Coming soon: a mock-up of the new MetroHealth hospital’s exterior
If you’re going to hang wallpaper at home, the experts recommend that you start the job somewhere out of sight, like in the closet or behind a door.
The reason? You need to see how the wallpaper performs – how it fits together, how it adheres to the walls and, of course, how it looks. You also want to make sure you are doing things perfectly before you move on to the walls that really count, like in the grand foyer.
We’re going to do something similar with our new hospital – no, not with wallpaper but with the actual terracotta and glass exterior of the new building. And because the entire hospital is a grand foyer, on display to the whole community, we don’t have an inconspicuous spot to practice on.
So we’re going to build one.
It’s called a visual mock-up, and it’s essentially a wall, about 23 feet wide and 20 feet tall, for us to see how the exterior components of the hospital fit together. Mock-ups are common for larger projects like ours.
Our mock-up will be constructed this summer on the green at Main Campus. We’re putting it there because we want everyone to see how the exterior materials for the new hospital are going to look. But the reasons for building a mock-up go way beyond the cosmetic.
The exterior of our new hospital is going to be a “unitized curtain wall,” which is a fancy way of describing the modern way we’re going to be constructing the skin of the building.
Our new hospital is going to feature an all-glass exterior on the south side of the structure and a mixture of glass and sculpted white terracotta on the north side. But our team will not be affixing individual tiles or panes of glass to the building.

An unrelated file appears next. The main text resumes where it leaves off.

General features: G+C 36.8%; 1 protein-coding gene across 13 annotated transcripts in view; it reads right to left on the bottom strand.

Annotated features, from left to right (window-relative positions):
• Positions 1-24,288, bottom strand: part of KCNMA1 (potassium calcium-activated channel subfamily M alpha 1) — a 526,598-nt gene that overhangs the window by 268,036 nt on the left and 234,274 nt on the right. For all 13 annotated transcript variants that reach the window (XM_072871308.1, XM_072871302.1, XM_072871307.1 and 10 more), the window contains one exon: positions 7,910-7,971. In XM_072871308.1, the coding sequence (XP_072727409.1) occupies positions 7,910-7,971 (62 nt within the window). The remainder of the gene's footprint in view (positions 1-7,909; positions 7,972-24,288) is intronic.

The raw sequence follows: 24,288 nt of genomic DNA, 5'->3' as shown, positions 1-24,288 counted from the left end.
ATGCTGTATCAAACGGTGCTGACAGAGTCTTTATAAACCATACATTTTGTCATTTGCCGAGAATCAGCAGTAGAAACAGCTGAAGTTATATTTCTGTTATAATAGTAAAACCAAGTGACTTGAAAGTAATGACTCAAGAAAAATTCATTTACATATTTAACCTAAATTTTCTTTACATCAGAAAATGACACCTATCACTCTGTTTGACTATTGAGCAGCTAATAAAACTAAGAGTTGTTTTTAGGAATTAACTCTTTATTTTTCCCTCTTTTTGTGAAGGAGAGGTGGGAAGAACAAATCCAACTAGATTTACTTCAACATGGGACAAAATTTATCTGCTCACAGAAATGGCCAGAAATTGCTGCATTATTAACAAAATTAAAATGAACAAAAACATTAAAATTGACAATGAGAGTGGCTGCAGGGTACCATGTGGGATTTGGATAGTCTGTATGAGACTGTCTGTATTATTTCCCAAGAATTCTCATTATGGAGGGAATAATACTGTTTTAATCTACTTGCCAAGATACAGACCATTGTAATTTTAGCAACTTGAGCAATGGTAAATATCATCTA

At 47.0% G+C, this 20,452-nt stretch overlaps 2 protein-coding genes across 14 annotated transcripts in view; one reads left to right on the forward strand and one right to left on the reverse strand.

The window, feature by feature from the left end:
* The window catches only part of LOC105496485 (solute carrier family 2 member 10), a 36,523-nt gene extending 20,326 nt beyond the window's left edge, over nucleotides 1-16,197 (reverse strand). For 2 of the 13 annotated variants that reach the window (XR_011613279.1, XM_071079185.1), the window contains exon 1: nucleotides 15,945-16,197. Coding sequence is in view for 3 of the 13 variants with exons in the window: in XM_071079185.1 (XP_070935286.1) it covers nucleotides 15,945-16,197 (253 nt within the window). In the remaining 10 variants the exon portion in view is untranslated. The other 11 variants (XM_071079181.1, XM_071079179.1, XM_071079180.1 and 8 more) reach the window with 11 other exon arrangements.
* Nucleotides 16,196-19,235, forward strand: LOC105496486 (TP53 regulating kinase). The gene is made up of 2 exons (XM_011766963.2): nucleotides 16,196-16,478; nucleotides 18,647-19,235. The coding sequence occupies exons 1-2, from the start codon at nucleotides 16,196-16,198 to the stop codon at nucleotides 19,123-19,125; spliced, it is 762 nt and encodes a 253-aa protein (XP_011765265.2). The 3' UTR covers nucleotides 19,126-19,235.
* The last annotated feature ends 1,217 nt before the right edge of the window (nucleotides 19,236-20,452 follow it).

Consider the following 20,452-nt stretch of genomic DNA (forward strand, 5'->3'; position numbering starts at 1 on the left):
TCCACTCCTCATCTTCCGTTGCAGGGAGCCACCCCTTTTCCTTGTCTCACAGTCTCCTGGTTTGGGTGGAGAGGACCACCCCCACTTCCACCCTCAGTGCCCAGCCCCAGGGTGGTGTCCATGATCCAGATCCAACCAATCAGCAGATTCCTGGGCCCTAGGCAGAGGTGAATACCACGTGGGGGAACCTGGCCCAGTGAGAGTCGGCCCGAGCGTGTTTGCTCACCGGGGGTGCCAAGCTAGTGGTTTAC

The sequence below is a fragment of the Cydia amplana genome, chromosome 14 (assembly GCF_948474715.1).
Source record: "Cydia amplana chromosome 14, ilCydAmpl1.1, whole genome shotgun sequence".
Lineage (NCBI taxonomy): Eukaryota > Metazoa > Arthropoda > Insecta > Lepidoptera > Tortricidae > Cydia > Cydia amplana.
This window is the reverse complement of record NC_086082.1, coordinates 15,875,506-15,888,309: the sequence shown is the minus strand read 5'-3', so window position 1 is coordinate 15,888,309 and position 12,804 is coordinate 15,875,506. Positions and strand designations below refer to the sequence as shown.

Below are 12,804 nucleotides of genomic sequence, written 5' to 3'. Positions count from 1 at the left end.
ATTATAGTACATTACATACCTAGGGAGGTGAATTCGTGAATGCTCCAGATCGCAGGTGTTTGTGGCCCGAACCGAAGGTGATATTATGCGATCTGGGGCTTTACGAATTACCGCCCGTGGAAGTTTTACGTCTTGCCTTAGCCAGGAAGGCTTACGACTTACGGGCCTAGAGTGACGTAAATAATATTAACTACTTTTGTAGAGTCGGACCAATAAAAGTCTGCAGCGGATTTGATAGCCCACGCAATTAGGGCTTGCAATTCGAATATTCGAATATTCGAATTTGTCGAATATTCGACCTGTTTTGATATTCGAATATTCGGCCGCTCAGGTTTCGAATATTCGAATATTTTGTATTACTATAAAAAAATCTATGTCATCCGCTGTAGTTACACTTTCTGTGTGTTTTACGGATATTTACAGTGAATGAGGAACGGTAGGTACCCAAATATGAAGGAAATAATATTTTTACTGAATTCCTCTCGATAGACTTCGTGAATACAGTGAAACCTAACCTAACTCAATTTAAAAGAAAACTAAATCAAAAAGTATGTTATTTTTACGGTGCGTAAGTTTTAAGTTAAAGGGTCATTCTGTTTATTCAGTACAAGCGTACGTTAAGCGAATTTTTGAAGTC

Instead, the exterior of the building will arrive in pre-fabricated panels, the glass and terracotta already in place. Each panel will then be securely affixed in its spot, connecting snugly with the panels above, below and around it. The benefits of this system are numerous, according to Walter Jones, Senior Vice President, Campus Transformation:
- It’s safer. Unitized curtain walls can be installed with the crew working inside the building. No outside scaffolding is needed.
- It’s quicker. The detail work of pre-fabricating the panels is done off-site, at the same time other construction is taking place on the building.
- The quality is better. Because the panels are manufactured in a factory, we have much better control of the final product.
- It’s cheaper. The efficiencies of the process and uniformity of the panels will save on labor and material costs, and the improved safety should save us on insurance.
Once the visual mock-up is complete in August, it will give us the chance to see how the panels fit together, how they line up and how they look. We’ll be able to correct any flaws and perfect the design and fit before the real panels are manufactured.
The result is going to look – and perform – better than even the most flawless wallpaper job.
The MetroHealth System, Cuyahoga County’s public health system, is honoring its commitment to create a healthier community by building a new hospital on its main campus in Cleveland. The building, and the 25 acres of green space around it, are catalyzing the revitalization of MetroHealth’s West Side neighborhood.
MetroHealth will break ground on the new hospital in late 2018, using nearly $1 billion it borrowed on its own credit after dramatically improving its finances. In the past five years, MetroHealth’s operating revenue has increased by 44.5 percent and its number of employees by 21 percent. Today, its staff of 7,700 provides care at MetroHealth’s four hospitals, four emergency departments and more than 20 health centers and 40 additional sites throughout Cuyahoga County. In the past year, MetroHealth has served 300,000 patients at more than 1.4 million visits in its hospitals and health centers, 75 percent of whom are uninsured or covered by Medicare or Medicaid.
The health system is home to Cuyahoga County’s most experienced Level I Adult Trauma Center, verified since 1992, and the only adult and pediatric burn center in the state of Ohio.
As an academic medical center, MetroHealth is committed to teaching and research. Each active staff physician holds a faculty appointment at Case Western Reserve University School of Medicine and its main campus hospital houses a Cleveland Metropolitan School District high school of science and health.
For more information, visit metrohealth.org.